From Left Field
Finally, end in sight
Finally, and at long last, something may be done to rid the city of the eyesore at Monroe and Second streets which for years was a part of a bustling downtown as Holthouse Drug Co.
Mayor John Schultz has confirmed that the current owner of the building, Don Spice, recently approached him about selling it to the city. Before the situation can progress any further, city council will have to give its approval for the mayor to enter into negotiations. But one can bet on that being a quick 5-0 vote!
How much would it cost the raze the building? One contractor gave a rough estimate of $90,000.
If the city can purchase the location, "we will control the site and hopefully construct something that will have a more pleasing appearance," the mayor said later.
Schultz will present a resolution at the next council meeting on June 7 that expresses council’s interest in acquiring the property. If the okay is given — and that's a given — negotiations will begin with the owner to acquire the property. If that is accomplished, then specifications will be determined so that bids can be taken to demolish the structure.
There are no doubt some fresh ideas about what to do with the space, but simply removing the eyesore will be a long-awaited major accomplishment.
Thank you, Detroit!
The sign at St. Joe School said, "Pray For Sister Margaret Rose May She Rest In Peace." And the first thought was, surely this grand lady has earned unimaginable peace.
When someone who's done so much for a community dies, the cliches roll out — "will be missed" and "touched so many lives" and the like — but in this case they don't begin to measure up to the magnitude of Sister's contribution. In the wake of her passing, people have searched for words to sum up her life and her contributions, yet it seems this is one of those oh so rare cases when the contribution was indescribable.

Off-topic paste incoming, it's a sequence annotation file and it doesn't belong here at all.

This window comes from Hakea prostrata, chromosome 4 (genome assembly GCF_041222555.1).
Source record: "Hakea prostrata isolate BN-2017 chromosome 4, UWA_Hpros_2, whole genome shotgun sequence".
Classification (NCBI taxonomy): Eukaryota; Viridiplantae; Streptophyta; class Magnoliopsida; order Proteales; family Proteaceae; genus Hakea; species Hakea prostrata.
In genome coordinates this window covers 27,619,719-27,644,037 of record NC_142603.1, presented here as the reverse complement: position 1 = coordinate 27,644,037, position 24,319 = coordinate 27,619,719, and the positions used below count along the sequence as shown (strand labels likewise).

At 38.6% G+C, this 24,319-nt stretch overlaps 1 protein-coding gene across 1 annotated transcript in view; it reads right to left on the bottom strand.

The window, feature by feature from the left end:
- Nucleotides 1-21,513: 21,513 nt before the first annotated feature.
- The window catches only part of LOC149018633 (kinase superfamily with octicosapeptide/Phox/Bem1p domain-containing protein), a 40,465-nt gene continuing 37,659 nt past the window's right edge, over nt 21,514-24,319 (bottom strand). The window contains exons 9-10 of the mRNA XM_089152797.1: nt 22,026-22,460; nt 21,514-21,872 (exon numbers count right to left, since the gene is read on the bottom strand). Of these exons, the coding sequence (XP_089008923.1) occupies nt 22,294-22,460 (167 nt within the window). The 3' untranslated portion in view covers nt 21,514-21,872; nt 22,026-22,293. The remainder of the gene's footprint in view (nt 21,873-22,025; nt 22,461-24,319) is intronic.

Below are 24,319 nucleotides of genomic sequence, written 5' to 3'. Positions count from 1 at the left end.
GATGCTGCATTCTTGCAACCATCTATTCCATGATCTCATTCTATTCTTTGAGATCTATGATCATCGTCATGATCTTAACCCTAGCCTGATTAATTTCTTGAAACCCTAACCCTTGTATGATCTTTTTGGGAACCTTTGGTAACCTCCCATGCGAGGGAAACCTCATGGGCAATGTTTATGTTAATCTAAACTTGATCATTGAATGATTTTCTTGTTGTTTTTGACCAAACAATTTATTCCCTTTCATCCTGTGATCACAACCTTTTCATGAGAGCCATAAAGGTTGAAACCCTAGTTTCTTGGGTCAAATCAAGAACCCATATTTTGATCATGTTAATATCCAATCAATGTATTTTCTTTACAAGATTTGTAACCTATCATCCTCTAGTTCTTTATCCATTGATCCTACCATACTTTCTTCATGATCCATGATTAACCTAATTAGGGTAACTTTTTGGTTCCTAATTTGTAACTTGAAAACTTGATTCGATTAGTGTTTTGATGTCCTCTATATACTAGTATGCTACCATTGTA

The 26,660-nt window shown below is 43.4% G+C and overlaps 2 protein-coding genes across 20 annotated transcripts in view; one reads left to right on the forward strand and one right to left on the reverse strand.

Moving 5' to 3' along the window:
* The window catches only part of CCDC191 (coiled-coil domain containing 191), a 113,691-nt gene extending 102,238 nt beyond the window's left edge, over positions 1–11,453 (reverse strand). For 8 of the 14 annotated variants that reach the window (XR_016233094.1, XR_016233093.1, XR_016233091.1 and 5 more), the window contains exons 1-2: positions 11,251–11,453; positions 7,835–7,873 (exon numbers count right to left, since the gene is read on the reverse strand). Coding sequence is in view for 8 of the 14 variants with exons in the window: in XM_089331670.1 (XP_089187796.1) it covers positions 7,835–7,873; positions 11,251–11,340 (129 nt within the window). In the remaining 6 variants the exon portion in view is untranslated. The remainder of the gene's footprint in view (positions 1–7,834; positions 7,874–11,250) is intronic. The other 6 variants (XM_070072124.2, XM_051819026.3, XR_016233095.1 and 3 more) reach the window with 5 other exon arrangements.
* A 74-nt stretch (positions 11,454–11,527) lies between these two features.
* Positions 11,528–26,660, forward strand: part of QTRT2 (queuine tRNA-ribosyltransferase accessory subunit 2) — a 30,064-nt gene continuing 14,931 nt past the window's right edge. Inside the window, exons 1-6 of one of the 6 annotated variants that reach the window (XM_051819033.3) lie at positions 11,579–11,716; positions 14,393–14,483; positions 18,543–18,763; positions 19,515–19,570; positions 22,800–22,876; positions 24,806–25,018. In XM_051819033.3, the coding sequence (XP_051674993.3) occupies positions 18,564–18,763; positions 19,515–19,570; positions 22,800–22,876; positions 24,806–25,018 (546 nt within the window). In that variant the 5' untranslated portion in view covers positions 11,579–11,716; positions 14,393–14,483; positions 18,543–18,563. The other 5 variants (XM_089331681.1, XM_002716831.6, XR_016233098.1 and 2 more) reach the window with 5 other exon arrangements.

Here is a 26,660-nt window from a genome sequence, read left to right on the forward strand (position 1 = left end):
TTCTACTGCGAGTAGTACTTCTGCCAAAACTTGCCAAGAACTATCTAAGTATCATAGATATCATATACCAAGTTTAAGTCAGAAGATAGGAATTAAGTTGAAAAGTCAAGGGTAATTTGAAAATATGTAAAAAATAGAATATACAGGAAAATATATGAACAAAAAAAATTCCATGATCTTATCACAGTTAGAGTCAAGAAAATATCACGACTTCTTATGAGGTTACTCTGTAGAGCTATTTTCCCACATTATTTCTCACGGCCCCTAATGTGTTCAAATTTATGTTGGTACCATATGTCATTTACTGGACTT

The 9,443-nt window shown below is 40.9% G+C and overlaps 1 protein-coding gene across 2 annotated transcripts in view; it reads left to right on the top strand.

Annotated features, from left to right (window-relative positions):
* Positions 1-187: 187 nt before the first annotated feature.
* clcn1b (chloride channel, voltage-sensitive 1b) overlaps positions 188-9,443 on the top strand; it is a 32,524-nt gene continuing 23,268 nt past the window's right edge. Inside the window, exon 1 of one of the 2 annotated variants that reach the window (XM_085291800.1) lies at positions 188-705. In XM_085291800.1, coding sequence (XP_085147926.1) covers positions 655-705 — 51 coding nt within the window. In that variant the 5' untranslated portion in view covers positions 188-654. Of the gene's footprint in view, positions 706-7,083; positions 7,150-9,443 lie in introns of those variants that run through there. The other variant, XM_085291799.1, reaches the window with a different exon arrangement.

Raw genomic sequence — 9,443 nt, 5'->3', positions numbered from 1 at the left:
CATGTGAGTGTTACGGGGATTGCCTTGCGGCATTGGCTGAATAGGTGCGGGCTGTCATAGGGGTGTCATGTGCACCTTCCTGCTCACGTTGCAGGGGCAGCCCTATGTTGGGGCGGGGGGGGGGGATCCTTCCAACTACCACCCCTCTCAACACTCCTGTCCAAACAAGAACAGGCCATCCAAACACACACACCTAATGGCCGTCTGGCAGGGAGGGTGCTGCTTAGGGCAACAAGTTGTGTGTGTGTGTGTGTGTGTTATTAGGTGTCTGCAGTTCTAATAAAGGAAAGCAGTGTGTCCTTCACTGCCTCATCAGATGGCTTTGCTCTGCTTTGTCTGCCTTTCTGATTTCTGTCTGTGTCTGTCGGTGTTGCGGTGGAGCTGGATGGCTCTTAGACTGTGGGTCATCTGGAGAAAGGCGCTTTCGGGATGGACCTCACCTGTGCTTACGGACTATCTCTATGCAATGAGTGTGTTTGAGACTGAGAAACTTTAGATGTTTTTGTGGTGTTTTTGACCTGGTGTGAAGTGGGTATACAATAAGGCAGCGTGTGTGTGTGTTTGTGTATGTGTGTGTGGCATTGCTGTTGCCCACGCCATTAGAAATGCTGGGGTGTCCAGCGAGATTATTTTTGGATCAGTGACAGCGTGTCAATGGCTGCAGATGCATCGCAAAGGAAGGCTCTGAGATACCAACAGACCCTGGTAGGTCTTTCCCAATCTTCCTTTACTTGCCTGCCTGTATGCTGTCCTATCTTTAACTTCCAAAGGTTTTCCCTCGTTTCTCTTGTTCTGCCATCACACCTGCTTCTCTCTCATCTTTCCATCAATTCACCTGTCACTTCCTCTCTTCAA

Oft repeated in recent days has been the phrase, "She didn't care whether you were Catholic, Lutheran, Protestant..." Sister didn't, of course, and, in part, that is the reason she touched so many lives, an overwhelming amount of lives ... more lives than any of us will ever know.
The city Chamber of Commerce created an award — the Humanitarian Award — just so it could honor her. That should tell us something.
And with all that, she was fun — fun to talk to, fun to be around, fun simply to meet and greet on the street. She was 76 going on 25.
It was heartbreaking to lose her and she will forever occupy a place in so many of our hearts. As we say goodby, sweet lady, we will always remember how Detroit gave Decatur, Indiana, much, much more than automobiles.
Not just anywhere
Some of the shenanigans at a recent North Adams school board meeting notwithstanding, what this community is really all about was underscored once again last Monday.
That a group of mothers could get together and raise some $50,000 for playground equipment was, simply put, overwhelming. Things like that aren't done just anywhere.
Then a call is sent out for volunteers to erect the equipment and 40 to 50 people show up on a chilly Monday. Others contribute by providing lunch and coffee and ice to keep the soda cold. Some city employees pitch in. With a few hours, the vast majority of the work is finished.